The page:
I somehow managed to refrain from asking about the details of his divorce.


#10

{Insert ironic joke about wife and sex here}


#11

Pleasure and bonding yes, but babies can happen on the first try. Since we’re programmed to reproduce, traditional cultural/religious controls may have evolved (imperfectly!) to reduce the burden on society of unwed mothers and the greater risks they and their kids face. The pill, social safety nets and women working all change the equation but single moms still fare worse in society today. And kids get exposed to increasing amounts of sex in the media, especially now on the web. I’m an agnostic liberal but can see where the religious right has valid points about the dangers of sex for kids.

That said, one of my biggest fears is that those opposed to contraception, family planning, sex ed and evolutionary teaching will succeed because it might be more adaptive to keep women barefoot and pregnant.


#12

Of course, sexual activity outside marriage is not sex per se. As so many catholics have demonstrated, including priests.


#13

Most religions know that the children will default to the religion of their parents, and thus encourage people to have as many babies as possible to bolster their numbers. Some even go to extremes like disallowing contraception and opposing sex education.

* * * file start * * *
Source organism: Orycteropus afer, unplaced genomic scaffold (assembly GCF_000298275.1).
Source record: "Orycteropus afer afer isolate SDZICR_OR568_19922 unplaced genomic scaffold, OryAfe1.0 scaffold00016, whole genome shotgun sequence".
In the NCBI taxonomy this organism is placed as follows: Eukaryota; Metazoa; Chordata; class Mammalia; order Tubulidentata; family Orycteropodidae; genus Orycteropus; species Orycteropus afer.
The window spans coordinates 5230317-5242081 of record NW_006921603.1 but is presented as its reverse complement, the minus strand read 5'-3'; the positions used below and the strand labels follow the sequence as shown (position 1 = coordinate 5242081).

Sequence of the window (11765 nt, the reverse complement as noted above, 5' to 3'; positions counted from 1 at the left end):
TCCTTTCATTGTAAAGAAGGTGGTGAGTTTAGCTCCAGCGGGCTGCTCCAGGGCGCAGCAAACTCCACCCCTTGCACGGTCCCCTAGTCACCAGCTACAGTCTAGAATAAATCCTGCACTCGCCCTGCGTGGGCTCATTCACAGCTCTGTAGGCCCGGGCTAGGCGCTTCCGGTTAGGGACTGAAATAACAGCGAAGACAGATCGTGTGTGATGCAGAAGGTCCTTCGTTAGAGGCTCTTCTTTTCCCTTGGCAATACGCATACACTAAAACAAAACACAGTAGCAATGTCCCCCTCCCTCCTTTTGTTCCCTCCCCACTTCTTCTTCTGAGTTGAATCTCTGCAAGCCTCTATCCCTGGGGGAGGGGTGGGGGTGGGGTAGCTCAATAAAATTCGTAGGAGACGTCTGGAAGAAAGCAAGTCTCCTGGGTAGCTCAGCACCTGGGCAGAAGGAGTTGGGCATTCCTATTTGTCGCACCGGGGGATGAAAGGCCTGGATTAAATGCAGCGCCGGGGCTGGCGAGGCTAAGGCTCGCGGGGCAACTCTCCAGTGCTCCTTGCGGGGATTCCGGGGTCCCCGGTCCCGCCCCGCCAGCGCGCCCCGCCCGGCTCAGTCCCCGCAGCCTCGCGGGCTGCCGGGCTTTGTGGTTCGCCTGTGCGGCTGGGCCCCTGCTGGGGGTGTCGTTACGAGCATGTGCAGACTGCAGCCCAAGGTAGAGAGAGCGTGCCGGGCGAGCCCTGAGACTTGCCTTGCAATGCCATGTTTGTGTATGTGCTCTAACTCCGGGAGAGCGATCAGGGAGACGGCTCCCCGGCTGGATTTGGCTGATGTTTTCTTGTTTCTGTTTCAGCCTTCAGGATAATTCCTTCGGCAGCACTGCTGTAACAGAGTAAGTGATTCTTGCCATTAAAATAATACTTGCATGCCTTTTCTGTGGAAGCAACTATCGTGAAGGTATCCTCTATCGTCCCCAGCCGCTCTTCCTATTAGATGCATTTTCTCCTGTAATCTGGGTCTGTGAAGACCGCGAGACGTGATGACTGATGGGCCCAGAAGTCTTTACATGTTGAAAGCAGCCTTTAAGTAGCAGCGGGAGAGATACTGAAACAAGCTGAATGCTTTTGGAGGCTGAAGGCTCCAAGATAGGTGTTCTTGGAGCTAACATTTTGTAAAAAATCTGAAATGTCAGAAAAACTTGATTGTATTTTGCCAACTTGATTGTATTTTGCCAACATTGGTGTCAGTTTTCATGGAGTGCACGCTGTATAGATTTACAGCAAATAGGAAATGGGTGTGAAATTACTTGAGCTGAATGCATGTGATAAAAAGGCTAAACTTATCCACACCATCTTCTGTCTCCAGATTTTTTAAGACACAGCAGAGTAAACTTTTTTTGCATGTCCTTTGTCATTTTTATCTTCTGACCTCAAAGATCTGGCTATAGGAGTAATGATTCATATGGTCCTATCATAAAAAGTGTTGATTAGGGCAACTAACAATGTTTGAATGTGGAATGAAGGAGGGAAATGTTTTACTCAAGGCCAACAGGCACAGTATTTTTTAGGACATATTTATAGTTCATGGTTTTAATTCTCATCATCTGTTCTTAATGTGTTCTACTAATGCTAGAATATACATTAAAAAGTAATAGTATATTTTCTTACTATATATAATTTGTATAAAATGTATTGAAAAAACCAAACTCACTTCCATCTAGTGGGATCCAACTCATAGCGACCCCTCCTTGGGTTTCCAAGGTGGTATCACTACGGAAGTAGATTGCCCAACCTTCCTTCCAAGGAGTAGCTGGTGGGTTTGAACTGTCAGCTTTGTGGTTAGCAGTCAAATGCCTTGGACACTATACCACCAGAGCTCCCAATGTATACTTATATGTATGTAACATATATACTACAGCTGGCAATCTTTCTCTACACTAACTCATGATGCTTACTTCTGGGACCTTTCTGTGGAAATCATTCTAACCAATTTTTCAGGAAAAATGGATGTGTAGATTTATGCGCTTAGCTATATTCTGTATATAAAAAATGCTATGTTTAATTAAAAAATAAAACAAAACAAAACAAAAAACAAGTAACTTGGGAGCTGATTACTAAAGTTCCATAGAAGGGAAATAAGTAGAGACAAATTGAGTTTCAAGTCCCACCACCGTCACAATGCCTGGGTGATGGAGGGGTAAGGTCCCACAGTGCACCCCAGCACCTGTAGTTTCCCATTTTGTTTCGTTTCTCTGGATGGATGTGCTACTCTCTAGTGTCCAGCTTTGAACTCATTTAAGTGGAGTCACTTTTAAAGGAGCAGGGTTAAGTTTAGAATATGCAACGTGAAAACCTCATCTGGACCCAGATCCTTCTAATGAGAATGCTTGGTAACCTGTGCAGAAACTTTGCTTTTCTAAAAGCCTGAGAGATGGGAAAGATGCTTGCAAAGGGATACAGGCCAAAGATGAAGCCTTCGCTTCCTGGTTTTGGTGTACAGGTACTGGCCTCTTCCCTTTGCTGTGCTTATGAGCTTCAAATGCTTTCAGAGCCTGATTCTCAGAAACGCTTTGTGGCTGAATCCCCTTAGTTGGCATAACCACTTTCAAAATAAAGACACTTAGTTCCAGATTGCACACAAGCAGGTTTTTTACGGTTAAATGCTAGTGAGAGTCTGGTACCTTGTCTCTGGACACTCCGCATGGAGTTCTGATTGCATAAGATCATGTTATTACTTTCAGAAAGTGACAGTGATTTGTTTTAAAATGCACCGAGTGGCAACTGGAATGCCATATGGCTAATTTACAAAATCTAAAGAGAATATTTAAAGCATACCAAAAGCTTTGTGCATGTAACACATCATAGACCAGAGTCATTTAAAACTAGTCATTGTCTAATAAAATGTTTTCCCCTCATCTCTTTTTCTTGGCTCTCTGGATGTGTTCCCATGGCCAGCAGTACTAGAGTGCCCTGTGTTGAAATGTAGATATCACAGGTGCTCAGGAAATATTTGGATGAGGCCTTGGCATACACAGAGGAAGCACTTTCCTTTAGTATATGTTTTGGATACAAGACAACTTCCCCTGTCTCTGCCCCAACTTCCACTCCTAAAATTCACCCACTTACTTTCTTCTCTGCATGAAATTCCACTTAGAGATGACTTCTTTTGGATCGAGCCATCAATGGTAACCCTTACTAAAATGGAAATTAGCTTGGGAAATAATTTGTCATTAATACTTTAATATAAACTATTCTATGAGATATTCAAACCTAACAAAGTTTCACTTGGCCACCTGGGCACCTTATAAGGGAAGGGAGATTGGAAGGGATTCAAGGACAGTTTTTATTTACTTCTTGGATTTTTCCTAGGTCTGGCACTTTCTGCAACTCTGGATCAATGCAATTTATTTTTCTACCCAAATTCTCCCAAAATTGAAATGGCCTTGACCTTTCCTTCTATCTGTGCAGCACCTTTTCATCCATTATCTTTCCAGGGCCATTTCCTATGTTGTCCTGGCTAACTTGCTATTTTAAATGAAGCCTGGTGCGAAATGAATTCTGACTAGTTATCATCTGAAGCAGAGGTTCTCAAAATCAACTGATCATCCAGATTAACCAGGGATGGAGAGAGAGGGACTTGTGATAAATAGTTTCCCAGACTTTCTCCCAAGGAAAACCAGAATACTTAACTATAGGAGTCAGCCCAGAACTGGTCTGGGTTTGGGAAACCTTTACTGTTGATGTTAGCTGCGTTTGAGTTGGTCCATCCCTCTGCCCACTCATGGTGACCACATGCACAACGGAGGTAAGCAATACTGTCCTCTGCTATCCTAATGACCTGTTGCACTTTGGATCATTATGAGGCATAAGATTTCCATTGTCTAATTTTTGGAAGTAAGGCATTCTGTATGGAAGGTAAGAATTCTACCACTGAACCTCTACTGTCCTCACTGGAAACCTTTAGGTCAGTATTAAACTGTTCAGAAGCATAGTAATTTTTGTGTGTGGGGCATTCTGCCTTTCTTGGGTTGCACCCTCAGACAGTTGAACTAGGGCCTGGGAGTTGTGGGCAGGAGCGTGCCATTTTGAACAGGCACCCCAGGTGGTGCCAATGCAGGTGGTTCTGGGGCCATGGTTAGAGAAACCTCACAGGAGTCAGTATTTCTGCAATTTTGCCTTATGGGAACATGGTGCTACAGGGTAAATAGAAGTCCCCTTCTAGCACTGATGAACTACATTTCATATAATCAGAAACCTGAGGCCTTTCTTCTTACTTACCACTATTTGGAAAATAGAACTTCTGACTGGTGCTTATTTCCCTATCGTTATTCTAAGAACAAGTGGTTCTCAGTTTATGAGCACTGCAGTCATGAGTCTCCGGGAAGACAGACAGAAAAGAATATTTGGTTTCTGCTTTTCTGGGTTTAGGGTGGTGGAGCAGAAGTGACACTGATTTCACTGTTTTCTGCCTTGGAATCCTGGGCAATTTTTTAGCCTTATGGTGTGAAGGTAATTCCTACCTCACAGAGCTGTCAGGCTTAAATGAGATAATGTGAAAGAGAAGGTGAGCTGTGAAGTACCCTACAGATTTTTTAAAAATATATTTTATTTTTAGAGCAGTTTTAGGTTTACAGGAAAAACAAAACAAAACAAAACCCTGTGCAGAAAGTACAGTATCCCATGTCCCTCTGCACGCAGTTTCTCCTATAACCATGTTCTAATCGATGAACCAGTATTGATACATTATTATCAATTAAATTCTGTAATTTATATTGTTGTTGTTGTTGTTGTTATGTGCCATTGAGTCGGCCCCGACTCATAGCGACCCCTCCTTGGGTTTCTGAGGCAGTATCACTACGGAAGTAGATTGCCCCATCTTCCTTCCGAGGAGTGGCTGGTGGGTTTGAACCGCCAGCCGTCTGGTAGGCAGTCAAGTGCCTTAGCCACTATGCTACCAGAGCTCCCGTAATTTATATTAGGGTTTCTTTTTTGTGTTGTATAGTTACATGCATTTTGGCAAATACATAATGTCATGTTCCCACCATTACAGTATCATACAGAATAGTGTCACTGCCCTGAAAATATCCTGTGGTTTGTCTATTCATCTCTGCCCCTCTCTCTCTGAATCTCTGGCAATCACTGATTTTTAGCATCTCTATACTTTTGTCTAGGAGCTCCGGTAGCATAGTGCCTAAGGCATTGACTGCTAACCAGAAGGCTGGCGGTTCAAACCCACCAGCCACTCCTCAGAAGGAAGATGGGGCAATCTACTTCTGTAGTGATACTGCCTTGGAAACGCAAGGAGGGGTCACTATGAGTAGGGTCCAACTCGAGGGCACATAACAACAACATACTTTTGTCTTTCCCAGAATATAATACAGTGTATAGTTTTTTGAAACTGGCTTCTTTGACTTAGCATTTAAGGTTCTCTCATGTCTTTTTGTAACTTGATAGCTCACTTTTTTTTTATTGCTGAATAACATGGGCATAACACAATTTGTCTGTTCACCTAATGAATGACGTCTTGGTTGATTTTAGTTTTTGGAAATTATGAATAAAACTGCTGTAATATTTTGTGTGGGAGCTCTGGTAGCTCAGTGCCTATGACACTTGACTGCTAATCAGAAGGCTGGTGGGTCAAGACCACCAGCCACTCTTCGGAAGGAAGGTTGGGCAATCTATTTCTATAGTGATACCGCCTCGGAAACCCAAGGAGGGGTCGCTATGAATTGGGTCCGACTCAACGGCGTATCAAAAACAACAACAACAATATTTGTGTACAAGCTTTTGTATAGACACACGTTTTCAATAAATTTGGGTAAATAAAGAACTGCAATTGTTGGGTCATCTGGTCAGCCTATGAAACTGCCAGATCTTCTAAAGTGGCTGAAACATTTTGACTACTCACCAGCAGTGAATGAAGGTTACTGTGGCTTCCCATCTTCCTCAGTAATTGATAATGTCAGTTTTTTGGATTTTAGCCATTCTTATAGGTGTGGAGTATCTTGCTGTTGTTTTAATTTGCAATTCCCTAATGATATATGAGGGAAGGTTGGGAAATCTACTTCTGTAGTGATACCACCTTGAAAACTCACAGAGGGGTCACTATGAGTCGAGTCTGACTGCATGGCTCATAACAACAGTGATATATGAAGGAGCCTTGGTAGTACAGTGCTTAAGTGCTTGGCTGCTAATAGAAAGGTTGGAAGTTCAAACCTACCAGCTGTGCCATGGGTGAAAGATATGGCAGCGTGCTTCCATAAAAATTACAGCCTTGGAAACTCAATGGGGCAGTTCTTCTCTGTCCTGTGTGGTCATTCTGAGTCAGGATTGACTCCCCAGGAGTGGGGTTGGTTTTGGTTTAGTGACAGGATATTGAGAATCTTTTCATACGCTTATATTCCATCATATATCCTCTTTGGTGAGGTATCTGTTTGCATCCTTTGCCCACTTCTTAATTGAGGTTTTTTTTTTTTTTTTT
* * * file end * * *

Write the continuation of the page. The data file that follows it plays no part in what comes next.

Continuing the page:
For the most extreme case check out the quiverfull movement.


#14

I can’t imagine not telling a child sex is for pleasure

Yeah, it seems crazy but, as one who has reproduced, I can see how it happens.

It’s not that I’m especially uncomfortable talking sex, or particularly modest about my body or my kid’s… But the first sex conversation we had, we had when he was still very very little (maybe three?) and it was in answer to the classic “Where do babies come from?” So we talked about the biology of how reproduction occurs, and for a three year old (or at least my three year old) these were very difficult concepts to grasp – and it didn’t seem helpful at the time to throw in, “But, really most folks have sex not to make babies but because it’s fun!”

And now my kid is older, but that early conversation (that got repeated for verification a number of times, because kids like to check that what was true last week/month/year is still true) largely set the framework for discussion.


#15

Seriously? Who in the world’s parents omitted the “orgasms feel good” part of the sparkin’&courtin’ talk? I really find it hard to believe that this is the norm for parents in the Western world. It seems more likely that Alice here is engaging in some kind of I’m-more-progressive-than-my-uptight-parents-were social posturing and everyone is going along because they KNOW that THOSE PEOPLE in… OTHER SUBCULTURES are repressed*.